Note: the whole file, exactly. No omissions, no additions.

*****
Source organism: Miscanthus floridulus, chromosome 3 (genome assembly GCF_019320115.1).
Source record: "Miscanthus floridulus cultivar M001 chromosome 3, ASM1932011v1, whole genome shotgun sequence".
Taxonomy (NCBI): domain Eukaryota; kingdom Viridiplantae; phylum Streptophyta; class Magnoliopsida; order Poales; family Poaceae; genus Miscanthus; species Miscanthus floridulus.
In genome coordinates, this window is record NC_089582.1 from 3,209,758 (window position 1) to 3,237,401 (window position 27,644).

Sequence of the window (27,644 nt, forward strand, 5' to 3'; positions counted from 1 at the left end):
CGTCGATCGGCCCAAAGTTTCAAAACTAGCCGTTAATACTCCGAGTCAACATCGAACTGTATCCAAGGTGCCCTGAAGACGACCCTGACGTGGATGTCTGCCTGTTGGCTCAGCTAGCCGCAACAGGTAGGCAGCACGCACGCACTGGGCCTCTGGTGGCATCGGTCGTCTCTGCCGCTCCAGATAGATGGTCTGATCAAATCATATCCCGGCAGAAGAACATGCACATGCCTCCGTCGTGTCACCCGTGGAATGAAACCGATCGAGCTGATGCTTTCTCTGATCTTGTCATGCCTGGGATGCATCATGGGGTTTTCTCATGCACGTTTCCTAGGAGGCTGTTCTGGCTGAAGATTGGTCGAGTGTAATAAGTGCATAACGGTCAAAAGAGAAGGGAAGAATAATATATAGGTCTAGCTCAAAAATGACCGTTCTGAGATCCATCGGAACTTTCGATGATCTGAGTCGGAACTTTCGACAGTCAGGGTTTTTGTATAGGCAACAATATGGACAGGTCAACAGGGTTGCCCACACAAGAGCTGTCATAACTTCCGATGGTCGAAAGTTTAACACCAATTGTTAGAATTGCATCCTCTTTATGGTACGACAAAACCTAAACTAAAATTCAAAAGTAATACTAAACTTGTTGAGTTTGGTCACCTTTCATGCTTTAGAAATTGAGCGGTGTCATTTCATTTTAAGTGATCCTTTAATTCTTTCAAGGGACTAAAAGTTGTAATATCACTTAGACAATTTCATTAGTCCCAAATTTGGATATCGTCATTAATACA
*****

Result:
Source organism: Miscanthus floridulus, chromosome 3 (genome assembly GCF_019320115.1).
Source record: "Miscanthus floridulus cultivar M001 chromosome 3, ASM1932011v1, whole genome shotgun sequence".
Taxonomy (NCBI): domain Eukaryota; kingdom Viridiplantae; phylum Streptophyta; class Magnoliopsida; order Poales; family Poaceae; genus Miscanthus; species Miscanthus floridulus.
In genome coordinates, this window is record NC_089582.1 from 3,209,758 (window position 1) to 3,237,401 (window position 27,644).

Sequence of the window (27,644 nt, forward strand, 5' to 3'; positions counted from 1 at the left end):
CGTCGATCGGCCCAAAGTTTCAAAACTAGCCGTTAATACTCCGAGTCAACATCGAACTGTATCCAAGGTGCCCTGAAGACGACCCTGACGTGGATGTCTGCCTGTTGGCTCAGCTAGCCGCAACAGGTAGGCAGCACGCACGCACTGGGCCTCTGGTGGCATCGGTCGTCTCTGCCGCTCCAGATAGATGGTCTGATCAAATCATATCCCGGCAGAAGAACATGCACATGCCTCCGTCGTGTCACCCGTGGAATGAAACCGATCGAGCTGATGCTTTCTCTGATCTTGTCATGCCTGGGATGCATCATGGGGTTTTCTCATGCACGTTTCCTAGGAGGCTGTTCTGGCTGAAGATTGGTCGAGTGTAATAAGTGCATAACGGTCAAAAGAGAAGGGAAGAATAATATATAGGTCTAGCTCAAAAATGACCGTTCTGAGATCCATCGGAACTTTCGATGATCTGAGTCGGAACTTTCGACAGTCAGGGTTTTTGTATAGGCAACAATATGGACAGGTCAACAGGGTTGCCCACACAAGAGCTGTCATAACTTCCGATGGTCGAAAGTTTAACACCAATTGTTAGAATTGCATCCTCTTTATGGTACGACAAAACCTAAACTAAAATTCAAAAGTAATACTAAACTTGTTGAGTTTGGTCACCTTTCATGCTTTAGAAATTGAGCGGTGTCATTTCATTTTAAGTGATCCTTTAATTCTTTCAAGGGACTAAAAGTTGTAATATCACTTAGACAATTTCATTAGTCCCAAATTTGGATATCGTCATTAATACA